OUR OPINION: JUDICIARY
Scrutiny comes naturally when the public is afforded an up-close look at any institution, but the Minnesota Supreme Court held up very well in the local spotlight during this week’s business trip to Brainerd.
The nine justices heard oral arguments in a legal case and then answered questions from Brainerd High School students on Wednesday. On Tuesday they informally mixed with the public at a community dinner at Central Lakes College’s Brainerd campus.
Although the judiciary is far and away the least visible and least understood branch of government, the high court’s visit shed considerable light on its work and on how it goes about that work.
More than one Brainerd area observer marveled at the collegiality of these smart, opinionated and politically diverse individuals. The issues they deal with are potentially every bit as divisive as those before the Minnesota Legislature but the court strategically works hard at maintaining civility. No doubt, they are passionate about their ideals but they’re able to judge cases without the rancor that has become the norm in the political world.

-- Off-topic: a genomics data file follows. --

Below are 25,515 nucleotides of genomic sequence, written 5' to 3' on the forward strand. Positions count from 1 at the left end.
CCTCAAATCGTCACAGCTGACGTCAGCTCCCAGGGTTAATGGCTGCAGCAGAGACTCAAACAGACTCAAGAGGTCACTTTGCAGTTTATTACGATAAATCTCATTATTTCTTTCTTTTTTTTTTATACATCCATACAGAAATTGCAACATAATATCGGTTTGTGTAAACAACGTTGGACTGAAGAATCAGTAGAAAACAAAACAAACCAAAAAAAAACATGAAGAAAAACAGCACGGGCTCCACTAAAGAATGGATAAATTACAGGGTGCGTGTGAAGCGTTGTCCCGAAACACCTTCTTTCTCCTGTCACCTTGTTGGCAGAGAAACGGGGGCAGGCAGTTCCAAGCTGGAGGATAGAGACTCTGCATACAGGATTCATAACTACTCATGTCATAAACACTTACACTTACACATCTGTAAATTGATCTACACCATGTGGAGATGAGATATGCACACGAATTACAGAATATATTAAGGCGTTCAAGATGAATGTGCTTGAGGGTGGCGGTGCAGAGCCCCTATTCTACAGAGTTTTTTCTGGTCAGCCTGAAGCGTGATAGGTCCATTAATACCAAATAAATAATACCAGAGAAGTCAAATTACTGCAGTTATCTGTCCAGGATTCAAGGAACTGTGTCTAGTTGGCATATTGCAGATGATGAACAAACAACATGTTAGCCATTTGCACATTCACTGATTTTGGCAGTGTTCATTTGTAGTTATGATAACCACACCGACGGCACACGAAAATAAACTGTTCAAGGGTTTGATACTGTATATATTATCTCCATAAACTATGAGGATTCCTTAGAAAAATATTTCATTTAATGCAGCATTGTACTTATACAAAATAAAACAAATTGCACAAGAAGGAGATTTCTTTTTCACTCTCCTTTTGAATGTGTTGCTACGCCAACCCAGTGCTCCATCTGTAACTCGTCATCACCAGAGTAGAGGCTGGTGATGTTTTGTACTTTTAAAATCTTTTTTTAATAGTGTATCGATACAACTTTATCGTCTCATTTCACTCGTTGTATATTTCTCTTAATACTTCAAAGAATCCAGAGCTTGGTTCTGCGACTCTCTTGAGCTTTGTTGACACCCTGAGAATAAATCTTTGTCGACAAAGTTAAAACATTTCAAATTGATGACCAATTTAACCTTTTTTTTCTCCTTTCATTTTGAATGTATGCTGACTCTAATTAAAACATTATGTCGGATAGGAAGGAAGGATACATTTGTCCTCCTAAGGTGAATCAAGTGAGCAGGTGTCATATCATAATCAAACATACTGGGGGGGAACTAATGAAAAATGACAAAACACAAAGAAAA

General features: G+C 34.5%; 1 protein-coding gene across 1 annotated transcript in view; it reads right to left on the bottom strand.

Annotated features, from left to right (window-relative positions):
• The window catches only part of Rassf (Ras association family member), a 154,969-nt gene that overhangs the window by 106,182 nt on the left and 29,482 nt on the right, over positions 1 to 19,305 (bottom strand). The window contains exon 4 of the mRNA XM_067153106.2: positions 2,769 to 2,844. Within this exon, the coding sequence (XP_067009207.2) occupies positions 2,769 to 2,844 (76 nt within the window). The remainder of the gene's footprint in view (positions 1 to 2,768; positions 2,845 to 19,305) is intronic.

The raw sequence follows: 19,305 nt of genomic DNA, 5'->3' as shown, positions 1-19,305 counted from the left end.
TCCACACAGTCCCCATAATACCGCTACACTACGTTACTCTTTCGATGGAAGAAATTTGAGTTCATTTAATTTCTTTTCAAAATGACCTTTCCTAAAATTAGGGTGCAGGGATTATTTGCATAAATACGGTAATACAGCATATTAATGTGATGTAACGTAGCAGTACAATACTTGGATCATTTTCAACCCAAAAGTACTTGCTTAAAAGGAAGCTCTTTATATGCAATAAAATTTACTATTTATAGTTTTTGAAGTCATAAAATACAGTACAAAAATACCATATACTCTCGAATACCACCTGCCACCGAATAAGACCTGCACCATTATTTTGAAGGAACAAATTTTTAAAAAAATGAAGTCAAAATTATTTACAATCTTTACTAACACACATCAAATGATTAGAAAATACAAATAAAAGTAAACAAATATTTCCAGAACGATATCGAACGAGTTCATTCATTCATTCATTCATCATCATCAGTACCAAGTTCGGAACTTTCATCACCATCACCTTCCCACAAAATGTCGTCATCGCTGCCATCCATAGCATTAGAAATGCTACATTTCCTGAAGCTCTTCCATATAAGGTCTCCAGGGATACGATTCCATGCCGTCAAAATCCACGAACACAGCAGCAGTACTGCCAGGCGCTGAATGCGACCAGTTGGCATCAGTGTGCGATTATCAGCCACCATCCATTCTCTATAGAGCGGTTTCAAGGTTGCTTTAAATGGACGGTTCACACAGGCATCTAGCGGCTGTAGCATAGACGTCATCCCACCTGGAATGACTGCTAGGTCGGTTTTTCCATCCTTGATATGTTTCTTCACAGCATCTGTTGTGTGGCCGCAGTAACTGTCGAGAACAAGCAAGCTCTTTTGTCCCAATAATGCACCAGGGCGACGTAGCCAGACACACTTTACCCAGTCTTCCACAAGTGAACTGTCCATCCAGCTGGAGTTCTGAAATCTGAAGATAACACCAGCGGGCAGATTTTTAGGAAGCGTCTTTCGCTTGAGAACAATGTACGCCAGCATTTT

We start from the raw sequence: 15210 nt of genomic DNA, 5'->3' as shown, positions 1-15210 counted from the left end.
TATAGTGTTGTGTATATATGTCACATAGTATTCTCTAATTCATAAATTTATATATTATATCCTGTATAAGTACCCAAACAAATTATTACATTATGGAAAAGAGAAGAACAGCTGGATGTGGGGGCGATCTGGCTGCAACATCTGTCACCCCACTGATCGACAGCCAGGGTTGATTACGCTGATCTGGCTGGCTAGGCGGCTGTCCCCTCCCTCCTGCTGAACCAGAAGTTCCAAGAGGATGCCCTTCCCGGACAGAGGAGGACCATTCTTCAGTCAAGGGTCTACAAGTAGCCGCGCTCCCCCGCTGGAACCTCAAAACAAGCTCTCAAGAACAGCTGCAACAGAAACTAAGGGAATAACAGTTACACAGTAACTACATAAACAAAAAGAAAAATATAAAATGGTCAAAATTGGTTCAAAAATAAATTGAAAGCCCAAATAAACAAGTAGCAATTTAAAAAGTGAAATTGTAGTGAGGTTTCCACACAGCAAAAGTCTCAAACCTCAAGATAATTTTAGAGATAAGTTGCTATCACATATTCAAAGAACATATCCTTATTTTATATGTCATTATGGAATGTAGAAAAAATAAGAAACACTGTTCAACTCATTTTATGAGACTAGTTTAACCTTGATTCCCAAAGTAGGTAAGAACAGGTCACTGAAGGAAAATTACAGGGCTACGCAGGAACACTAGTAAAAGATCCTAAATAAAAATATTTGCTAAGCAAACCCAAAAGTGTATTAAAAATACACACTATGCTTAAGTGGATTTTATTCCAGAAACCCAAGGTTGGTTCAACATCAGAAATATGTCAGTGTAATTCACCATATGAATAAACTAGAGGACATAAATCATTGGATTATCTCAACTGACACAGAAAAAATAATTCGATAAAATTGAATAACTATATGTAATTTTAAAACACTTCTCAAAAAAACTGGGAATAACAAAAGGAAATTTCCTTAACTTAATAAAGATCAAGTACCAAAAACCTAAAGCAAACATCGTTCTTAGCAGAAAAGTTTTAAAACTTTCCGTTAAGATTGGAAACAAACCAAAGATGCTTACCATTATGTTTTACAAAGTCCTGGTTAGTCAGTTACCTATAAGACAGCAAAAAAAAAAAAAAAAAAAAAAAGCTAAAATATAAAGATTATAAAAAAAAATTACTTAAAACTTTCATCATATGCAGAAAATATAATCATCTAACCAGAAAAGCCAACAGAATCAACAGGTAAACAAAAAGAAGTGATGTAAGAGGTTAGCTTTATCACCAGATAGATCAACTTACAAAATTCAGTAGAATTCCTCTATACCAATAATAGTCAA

If the good-natured ribbing they gave each other at Tuesday’s dinner was just a polite act then they’re very accomplished actors. They spoke of respecting contrasting viewpoints, professionalism and a commitment to fairness.
One justice, G. Barry Anderson, expressed pride in his background as an attorney, despite the popularity of lawyer jokes. Attorneys, he pointed out, can be found volunteering their time at a host of worthwhile organizations in most Minnesota communities.
The two-day visit made at least one observer wish the other two branches could learn a few lessons from the judiciary.